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Have you ever been in a disagreement with someone who was kind enough to hear the real questions you were asking, rather than just the (irritated, misspoken, inflamed) way you actually said it?

Everything changes.

A college relationship professor once taught me the 1% theory, and it’s changed the way I look at life. The gist: In whatever negative way someone’s berating you, find the percentage—however small—that’s true. Then choose to be 100% responsible for your percent, even if it’s just 1% of what they say that’s true.

That seriously impacts my relationships, probably because it reminds me to approach life as a listener. (Like most homo sapiens, I frequently need this reminder.) But it’s also indirectly swiveled my perspective on matters of faith. My husband has helped, too. Unlike me, who grew up in the era when the Church was engaging in boycotts and condemning rock music, he grew up largely outside the Church. Rather than drawing lines of black and white in cultural issues, you could say he sees things a little more pixilated: intricate combinations of good and evil, truth and untruth.

In movies, he sees good triumph in its battle between evil; in music, he hears the soul-level questions –perhaps even conveyed with more honesty. In people I would have formerly dubbed as political or cultural adversaries, he’s helped me locate some of their longings and hopes; to truly “see” them, not just how they’re so wrong. You might say he’s increased my compassion, decreased my “us/them” attitudes. It helps me engage out of faith and love rather than fear and anger.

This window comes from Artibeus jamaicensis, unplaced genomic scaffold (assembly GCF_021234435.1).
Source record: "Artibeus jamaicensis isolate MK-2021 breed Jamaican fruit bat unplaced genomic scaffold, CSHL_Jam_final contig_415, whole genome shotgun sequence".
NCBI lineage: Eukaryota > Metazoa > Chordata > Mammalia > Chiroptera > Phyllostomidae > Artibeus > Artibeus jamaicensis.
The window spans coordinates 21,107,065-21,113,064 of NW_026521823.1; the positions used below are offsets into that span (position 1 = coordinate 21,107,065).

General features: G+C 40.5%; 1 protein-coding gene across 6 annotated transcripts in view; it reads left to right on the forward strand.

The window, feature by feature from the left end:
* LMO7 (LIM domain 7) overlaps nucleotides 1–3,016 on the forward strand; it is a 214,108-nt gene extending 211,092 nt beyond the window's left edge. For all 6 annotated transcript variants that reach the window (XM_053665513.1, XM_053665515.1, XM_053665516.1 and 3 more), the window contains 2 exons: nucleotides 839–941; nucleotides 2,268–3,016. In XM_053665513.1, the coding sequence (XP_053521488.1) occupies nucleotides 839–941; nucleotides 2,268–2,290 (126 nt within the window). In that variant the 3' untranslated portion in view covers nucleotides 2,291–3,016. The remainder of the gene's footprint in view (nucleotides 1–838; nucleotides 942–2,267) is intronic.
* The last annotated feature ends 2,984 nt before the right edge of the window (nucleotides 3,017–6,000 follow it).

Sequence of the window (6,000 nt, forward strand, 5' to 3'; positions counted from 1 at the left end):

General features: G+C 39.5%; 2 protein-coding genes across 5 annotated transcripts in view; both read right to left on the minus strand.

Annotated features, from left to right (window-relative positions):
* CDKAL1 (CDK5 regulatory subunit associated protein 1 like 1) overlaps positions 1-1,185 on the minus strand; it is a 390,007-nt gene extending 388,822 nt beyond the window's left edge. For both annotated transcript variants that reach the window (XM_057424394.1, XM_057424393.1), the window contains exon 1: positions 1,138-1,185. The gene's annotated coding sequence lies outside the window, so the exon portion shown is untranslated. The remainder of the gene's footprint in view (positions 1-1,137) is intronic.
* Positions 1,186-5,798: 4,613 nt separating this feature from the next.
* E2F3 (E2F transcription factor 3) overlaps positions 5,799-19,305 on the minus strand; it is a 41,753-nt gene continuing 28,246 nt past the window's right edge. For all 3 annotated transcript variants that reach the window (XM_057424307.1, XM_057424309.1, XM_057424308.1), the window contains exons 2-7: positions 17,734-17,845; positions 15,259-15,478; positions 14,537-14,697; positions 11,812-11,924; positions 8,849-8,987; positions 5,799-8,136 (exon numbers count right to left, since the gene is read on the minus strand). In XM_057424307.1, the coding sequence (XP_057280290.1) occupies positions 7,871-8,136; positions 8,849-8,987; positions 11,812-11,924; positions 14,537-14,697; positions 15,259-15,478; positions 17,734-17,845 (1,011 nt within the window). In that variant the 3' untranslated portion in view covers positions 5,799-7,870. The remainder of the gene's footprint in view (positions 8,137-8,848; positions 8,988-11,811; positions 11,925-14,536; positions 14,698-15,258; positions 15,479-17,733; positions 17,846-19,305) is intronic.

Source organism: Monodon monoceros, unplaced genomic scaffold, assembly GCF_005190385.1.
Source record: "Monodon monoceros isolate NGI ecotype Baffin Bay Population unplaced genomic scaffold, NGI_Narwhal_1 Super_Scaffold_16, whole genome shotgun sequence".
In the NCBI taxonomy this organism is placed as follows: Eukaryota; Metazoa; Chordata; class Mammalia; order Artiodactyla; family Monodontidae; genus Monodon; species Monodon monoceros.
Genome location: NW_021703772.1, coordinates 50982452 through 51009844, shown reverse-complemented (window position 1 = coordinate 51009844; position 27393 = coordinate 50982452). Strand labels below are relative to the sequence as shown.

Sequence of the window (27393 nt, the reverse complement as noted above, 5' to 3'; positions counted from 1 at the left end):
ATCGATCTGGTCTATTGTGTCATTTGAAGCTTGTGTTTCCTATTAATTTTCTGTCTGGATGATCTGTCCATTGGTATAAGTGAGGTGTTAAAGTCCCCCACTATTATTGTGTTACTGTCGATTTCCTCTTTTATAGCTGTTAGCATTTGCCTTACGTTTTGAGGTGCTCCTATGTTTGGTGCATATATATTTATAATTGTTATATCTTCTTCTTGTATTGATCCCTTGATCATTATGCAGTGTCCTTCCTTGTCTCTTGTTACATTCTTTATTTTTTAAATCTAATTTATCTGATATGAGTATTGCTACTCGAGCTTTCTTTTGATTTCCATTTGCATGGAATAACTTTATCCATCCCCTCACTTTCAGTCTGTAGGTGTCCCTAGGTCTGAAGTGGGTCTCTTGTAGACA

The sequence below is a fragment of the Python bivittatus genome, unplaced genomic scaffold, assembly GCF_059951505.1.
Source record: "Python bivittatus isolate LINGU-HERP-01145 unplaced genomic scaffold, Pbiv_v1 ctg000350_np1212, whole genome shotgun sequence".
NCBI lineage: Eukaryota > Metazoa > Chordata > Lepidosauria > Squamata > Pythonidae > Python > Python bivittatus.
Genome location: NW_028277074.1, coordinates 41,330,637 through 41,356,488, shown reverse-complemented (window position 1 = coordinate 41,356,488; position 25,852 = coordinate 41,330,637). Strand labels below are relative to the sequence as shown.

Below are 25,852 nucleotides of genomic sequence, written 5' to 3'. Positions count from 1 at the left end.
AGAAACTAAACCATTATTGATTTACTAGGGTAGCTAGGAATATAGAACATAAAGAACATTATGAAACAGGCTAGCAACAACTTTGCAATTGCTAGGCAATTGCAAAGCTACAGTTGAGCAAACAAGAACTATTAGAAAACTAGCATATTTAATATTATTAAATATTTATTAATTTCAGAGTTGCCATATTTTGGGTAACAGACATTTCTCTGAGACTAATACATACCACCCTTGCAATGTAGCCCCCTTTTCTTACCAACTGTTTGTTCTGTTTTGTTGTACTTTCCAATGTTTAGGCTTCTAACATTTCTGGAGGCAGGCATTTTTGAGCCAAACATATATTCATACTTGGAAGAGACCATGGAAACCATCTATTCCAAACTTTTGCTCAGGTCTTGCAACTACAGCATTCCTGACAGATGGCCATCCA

And sometimes, he’s taught me, when I lump cultural matters into black and white—searching to eliminate some of that ambiguity–I miss even some of God’s truth that human culture illuminates poignantly.

It takes “discernment” to a whole new level when you can’t put a whole cultural activity or group, or even a whole person, into a category.

Instead, like my university was fond of saying, All truth is God’s truth. That means whatever the culture uncovers of God’s truth still belongs to God (including books, movies, music, and TV)—and we can celebrate it as such.

Am I suggesting you finally pull a Game of Thrones marathon? …Not really. I’m not offering some convoluted excuse to overturn what the Word says on thinking on things that are true, noble, right, lovely, or that we love the world. But as Alexandr Solzhenitsyn has written, The battleline between good and evil runs through the heart of every man.  We can search out the beauty our culture creates, and turn it to God’s ends.

I see this when Paul openly quotes secular poetry and myths in Athens, hijacking them for the sake of uncovering the truth the Athenians crave. It’s like the concept of Don Richardson’s book, Peace Child: God’s carefully inlaid redemptive elements into every culture throughout history, throughout the world.

Seeing God’s truth everywhere, and from unending sources, changes everything. We hear it in verses like, “To the pure, all things are pure” (Titus 1:15) and “Your eye is the lamp of your body. When your eye is healthy, your whole body is full of light” (Matthew 6:22). It makes us gratefully aware of God working everywhere. And it turns a lot more “secular” into…sacred.